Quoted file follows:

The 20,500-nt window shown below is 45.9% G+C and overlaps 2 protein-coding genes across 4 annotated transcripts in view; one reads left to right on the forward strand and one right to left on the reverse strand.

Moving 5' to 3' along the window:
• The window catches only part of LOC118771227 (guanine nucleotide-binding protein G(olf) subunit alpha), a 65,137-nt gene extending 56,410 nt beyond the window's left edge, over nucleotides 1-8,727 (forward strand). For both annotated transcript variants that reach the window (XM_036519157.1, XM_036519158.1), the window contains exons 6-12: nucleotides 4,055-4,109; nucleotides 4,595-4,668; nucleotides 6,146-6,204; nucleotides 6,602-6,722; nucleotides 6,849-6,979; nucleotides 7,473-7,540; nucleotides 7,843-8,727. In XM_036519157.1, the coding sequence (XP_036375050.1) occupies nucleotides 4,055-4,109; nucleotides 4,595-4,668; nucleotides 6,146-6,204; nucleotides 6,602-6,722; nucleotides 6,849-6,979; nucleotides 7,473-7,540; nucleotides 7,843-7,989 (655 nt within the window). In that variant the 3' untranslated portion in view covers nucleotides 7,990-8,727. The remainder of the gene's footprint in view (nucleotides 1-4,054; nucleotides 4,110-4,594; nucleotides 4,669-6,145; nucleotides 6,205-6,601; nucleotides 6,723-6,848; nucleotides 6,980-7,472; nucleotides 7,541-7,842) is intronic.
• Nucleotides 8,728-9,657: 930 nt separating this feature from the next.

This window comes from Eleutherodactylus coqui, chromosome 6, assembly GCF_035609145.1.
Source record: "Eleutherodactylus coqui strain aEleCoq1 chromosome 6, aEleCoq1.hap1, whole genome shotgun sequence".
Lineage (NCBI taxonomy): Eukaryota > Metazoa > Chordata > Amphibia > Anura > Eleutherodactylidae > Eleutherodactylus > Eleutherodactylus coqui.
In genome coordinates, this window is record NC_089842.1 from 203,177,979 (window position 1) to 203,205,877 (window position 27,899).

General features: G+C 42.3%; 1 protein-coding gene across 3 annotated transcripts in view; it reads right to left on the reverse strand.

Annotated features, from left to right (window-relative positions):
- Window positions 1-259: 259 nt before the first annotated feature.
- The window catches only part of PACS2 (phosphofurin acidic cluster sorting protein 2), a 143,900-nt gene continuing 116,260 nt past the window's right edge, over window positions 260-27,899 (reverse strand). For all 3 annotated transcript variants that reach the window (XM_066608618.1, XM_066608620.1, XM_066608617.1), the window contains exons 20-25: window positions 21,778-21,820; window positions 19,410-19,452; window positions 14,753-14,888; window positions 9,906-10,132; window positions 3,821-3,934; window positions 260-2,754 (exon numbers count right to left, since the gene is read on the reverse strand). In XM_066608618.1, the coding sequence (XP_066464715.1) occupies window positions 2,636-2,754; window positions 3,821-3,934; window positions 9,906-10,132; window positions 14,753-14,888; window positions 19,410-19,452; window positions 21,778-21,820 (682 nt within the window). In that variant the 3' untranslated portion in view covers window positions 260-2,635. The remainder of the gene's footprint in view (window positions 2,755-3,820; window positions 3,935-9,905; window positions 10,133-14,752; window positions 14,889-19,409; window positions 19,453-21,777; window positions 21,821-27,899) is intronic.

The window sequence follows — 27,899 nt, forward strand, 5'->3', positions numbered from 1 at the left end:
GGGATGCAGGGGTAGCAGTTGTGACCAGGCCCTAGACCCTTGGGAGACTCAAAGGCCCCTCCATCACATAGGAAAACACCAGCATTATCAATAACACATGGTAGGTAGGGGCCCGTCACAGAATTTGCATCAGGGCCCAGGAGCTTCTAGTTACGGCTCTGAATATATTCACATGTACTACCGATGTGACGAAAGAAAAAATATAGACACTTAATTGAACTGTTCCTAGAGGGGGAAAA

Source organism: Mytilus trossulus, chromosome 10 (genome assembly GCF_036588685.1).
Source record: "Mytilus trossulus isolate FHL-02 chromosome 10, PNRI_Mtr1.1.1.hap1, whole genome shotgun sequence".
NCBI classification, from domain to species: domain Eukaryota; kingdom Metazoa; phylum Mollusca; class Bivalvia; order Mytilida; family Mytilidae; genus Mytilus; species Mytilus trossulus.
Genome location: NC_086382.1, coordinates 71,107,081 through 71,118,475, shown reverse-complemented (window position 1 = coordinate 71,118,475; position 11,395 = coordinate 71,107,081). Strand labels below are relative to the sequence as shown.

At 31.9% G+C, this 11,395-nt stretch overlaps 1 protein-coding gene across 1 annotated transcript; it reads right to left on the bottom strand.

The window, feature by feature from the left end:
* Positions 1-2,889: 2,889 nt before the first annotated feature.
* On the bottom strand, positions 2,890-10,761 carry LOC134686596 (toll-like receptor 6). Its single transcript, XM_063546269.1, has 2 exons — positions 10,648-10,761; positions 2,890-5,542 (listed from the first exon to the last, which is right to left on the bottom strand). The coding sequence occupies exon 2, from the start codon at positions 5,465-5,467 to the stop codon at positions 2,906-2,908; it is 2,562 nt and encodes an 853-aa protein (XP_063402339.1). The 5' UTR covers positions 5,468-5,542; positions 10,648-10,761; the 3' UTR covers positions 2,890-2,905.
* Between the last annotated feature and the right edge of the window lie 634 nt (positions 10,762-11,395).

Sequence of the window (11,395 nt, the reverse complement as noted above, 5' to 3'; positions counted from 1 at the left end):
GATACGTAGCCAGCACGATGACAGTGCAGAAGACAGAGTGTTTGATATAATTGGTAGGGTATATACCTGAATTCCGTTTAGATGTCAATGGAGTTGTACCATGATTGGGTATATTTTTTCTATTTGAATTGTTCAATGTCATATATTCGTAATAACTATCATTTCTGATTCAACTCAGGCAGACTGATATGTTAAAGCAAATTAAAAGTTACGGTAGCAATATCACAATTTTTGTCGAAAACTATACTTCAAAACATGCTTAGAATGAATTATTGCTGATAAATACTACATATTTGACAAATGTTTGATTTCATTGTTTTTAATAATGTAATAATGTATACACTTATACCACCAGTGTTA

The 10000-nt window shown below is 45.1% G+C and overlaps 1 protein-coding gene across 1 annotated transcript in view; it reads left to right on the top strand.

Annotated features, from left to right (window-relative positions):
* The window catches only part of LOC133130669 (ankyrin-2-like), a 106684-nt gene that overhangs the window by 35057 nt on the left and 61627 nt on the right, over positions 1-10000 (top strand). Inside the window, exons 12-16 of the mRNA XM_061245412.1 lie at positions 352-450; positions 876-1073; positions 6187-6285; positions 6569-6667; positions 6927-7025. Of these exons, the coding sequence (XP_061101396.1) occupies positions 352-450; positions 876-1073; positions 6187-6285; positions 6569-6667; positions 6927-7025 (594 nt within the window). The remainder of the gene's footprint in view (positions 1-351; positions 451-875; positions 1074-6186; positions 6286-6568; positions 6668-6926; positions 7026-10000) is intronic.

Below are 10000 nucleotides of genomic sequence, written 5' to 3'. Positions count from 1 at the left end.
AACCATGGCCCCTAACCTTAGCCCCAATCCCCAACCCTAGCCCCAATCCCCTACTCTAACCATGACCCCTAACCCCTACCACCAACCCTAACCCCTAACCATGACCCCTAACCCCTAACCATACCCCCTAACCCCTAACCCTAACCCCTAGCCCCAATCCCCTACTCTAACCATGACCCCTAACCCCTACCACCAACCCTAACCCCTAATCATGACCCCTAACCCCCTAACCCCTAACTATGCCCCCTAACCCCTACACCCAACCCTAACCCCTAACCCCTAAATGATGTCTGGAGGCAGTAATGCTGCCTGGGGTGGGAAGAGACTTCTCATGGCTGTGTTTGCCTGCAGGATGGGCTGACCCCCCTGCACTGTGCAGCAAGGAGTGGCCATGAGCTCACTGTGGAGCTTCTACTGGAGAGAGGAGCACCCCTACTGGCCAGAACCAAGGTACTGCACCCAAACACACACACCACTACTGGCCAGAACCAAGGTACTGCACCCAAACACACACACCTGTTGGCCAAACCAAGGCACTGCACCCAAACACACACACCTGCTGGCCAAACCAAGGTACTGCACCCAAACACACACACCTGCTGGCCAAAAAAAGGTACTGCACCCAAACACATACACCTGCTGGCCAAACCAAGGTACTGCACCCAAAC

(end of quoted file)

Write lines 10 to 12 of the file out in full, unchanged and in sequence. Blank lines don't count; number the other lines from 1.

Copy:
Annotated features, from left to right (window-relative positions):
- Window positions 1-259: 259 nt before the first annotated feature.
- The window catches only part of PACS2 (phosphofurin acidic cluster sorting protein 2), a 143,900-nt gene continuing 116,260 nt past the window's right edge, over window positions 260-27,899 (reverse strand). For all 3 annotated transcript variants that reach the window (XM_066608618.1, XM_066608620.1, XM_066608617.1), the window contains exons 20-25: window positions 21,778-21,820; window positions 19,410-19,452; window positions 14,753-14,888; window positions 9,906-10,132; window positions 3,821-3,934; window positions 260-2,754 (exon numbers count right to left, since the gene is read on the reverse strand). In XM_066608618.1, the coding sequence (XP_066464715.1) occupies window positions 2,636-2,754; window positions 3,821-3,934; window positions 9,906-10,132; window positions 14,753-14,888; window positions 19,410-19,452; window positions 21,778-21,820 (682 nt within the window). In that variant the 3' untranslated portion in view covers window positions 260-2,635. The remainder of the gene's footprint in view (window positions 2,755-3,820; window positions 3,935-9,905; window positions 10,133-14,752; window positions 14,889-19,409; window positions 19,453-21,777; window positions 21,821-27,899) is intronic.